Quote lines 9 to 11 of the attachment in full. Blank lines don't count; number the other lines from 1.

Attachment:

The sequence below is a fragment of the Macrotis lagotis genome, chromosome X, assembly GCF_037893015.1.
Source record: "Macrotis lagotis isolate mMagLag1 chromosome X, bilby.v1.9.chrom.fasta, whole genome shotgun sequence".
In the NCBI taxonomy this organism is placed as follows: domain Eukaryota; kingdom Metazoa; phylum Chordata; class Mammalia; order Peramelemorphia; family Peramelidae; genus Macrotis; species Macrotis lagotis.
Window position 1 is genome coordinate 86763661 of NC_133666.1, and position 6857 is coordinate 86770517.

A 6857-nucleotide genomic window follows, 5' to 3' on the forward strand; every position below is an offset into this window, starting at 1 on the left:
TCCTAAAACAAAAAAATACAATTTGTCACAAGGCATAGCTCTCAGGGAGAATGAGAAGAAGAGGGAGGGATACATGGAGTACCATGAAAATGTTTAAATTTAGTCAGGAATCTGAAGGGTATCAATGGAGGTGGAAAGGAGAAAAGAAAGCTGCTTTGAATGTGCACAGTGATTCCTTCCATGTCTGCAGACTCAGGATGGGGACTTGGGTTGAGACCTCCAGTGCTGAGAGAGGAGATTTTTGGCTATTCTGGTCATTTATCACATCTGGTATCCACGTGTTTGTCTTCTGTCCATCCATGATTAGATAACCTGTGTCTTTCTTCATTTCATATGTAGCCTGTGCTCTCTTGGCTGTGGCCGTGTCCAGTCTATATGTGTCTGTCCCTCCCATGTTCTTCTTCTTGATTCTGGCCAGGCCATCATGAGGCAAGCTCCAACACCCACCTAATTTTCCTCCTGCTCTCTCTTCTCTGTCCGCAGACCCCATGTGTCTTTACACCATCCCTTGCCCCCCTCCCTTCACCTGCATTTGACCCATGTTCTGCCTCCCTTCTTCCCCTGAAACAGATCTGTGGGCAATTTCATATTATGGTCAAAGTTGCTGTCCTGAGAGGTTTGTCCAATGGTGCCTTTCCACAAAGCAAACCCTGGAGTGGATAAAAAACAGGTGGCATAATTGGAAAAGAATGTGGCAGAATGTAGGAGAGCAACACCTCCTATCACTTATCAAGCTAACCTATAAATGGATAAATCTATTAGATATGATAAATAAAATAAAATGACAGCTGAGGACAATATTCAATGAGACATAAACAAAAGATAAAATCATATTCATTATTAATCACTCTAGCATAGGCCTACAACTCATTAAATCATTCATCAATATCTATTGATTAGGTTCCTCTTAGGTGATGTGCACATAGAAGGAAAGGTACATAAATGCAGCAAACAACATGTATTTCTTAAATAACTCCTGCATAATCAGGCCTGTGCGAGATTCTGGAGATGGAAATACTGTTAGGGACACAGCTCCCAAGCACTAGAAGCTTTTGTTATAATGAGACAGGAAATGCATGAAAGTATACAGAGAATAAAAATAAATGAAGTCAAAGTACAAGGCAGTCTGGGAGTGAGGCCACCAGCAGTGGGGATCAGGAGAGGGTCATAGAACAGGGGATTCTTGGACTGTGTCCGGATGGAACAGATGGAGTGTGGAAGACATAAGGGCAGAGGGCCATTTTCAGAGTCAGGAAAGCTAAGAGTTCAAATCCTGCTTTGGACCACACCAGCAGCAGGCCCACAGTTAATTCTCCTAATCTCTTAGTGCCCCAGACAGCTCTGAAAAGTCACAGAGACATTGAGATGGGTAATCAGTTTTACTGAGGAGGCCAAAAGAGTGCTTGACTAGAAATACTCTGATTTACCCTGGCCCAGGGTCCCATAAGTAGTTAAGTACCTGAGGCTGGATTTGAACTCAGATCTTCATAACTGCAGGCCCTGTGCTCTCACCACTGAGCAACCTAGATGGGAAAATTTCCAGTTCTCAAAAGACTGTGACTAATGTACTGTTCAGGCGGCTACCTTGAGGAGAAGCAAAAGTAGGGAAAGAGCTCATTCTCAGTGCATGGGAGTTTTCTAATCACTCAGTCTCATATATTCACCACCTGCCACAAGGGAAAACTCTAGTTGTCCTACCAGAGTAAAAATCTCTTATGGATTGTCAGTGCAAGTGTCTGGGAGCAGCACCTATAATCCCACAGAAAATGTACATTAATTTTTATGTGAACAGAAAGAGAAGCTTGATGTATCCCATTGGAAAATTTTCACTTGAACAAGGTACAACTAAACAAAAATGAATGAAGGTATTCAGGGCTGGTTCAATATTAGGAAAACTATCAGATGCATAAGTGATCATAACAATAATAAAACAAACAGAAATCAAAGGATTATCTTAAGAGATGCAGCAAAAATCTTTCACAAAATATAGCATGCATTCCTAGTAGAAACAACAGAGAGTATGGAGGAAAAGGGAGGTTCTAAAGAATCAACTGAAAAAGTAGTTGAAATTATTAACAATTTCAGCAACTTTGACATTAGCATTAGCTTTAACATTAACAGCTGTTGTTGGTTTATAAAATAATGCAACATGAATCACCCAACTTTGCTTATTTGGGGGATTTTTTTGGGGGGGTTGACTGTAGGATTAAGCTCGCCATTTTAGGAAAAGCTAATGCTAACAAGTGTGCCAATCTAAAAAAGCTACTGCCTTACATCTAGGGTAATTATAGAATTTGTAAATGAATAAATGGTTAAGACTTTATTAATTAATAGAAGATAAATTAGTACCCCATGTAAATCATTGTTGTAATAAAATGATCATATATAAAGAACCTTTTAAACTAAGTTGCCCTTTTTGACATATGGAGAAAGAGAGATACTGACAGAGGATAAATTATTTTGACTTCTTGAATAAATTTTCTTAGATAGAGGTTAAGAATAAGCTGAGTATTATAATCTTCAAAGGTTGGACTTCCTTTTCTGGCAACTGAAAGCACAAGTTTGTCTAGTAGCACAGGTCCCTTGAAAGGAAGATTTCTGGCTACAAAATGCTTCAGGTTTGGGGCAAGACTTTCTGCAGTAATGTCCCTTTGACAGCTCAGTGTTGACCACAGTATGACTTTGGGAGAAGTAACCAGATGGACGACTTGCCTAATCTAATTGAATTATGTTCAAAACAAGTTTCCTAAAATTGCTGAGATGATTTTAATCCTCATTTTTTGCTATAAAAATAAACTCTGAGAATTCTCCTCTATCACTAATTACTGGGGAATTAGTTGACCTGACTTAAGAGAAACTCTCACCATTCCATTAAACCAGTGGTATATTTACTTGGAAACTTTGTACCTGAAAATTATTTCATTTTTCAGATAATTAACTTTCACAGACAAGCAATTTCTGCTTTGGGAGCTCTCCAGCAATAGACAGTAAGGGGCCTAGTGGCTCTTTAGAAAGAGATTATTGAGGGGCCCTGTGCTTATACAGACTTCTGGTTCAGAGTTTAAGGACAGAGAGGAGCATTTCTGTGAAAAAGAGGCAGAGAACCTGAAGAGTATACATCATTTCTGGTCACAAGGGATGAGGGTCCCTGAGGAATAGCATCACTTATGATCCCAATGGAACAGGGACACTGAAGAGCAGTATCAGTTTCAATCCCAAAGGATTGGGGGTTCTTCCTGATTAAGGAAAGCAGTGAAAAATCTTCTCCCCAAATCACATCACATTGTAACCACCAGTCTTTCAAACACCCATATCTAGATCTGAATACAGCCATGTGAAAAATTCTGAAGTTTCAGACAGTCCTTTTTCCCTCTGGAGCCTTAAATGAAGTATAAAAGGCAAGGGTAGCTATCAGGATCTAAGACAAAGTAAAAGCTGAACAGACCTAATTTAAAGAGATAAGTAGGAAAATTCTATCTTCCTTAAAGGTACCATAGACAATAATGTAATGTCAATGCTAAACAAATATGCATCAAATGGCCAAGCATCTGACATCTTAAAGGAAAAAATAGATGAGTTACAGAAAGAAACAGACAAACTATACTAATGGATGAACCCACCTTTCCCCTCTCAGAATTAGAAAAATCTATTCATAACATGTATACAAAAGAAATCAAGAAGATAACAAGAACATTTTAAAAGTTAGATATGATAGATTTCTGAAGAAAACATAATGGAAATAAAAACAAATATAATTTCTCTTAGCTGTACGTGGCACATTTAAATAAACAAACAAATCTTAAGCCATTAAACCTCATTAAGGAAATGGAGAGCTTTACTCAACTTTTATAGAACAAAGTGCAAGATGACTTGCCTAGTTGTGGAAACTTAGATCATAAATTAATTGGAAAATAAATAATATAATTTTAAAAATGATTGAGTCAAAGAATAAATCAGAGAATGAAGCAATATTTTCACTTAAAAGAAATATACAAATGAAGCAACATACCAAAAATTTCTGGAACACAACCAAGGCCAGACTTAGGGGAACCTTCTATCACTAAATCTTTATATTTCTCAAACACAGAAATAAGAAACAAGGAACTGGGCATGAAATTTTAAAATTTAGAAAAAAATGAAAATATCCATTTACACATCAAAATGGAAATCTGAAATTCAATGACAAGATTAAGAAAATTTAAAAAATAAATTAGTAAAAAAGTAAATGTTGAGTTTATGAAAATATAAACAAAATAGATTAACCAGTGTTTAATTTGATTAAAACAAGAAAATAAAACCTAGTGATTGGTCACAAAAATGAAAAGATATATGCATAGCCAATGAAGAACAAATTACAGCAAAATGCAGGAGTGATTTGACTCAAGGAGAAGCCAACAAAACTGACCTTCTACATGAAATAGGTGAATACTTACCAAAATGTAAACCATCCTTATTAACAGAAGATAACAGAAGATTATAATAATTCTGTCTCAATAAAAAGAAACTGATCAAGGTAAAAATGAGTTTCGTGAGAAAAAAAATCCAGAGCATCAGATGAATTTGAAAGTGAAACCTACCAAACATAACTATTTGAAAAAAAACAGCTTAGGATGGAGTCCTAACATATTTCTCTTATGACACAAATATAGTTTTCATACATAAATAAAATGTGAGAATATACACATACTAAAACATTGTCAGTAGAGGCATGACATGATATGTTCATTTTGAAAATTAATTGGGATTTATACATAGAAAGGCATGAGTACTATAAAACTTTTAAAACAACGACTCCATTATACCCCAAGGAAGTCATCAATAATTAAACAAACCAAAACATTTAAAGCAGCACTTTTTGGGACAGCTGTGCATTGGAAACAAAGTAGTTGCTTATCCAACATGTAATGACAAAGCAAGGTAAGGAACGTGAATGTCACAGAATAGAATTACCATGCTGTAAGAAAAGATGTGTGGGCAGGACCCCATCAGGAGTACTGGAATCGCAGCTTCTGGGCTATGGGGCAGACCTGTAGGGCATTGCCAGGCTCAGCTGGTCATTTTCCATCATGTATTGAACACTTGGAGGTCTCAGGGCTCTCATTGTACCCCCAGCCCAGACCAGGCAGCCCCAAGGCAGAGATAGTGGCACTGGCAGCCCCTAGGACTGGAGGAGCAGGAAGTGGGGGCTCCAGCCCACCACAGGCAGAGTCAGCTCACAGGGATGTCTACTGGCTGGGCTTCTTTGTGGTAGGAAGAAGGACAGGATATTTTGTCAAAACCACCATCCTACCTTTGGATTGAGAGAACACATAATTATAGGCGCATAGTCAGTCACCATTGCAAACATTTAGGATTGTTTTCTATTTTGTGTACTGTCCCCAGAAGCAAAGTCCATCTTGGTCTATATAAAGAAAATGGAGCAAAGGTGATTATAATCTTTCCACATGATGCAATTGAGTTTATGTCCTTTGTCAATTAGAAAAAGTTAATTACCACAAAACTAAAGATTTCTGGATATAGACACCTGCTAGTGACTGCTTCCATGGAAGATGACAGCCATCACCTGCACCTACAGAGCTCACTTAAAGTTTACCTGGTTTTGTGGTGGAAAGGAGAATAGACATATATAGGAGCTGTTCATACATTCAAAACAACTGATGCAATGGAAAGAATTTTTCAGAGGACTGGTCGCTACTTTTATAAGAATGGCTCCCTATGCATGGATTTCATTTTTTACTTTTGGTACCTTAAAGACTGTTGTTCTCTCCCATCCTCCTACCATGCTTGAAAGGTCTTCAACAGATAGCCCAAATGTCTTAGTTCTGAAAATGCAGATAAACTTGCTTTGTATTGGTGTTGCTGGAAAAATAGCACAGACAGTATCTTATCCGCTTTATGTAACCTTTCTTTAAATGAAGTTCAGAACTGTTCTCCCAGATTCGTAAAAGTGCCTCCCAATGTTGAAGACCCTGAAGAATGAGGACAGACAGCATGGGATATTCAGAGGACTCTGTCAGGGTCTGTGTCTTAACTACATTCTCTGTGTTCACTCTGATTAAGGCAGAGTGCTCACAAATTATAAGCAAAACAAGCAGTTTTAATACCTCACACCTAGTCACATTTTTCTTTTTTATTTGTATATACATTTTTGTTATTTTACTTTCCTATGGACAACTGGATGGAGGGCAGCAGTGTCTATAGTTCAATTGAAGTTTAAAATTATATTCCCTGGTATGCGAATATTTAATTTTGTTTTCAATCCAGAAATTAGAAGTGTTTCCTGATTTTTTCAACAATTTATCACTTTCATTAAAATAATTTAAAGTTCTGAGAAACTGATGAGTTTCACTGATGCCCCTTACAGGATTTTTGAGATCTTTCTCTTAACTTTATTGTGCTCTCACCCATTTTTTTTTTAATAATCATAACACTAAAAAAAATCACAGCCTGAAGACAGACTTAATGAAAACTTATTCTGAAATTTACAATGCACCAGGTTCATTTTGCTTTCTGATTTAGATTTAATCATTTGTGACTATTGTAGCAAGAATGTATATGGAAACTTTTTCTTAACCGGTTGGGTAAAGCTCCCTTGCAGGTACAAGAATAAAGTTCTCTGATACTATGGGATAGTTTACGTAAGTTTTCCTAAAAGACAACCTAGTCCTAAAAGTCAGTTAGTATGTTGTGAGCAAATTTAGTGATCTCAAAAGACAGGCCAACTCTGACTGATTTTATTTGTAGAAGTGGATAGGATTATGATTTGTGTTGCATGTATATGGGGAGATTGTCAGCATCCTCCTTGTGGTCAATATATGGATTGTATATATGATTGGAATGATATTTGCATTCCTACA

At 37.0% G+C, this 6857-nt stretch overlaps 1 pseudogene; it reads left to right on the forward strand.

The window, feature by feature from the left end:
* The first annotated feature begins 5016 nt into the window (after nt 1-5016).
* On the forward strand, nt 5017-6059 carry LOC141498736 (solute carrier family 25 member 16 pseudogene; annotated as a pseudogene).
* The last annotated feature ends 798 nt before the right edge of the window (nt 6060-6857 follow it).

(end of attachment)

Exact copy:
* The first annotated feature begins 5016 nt into the window (after nt 1-5016).
* On the forward strand, nt 5017-6059 carry LOC141498736 (solute carrier family 25 member 16 pseudogene; annotated as a pseudogene).
* The last annotated feature ends 798 nt before the right edge of the window (nt 6060-6857 follow it).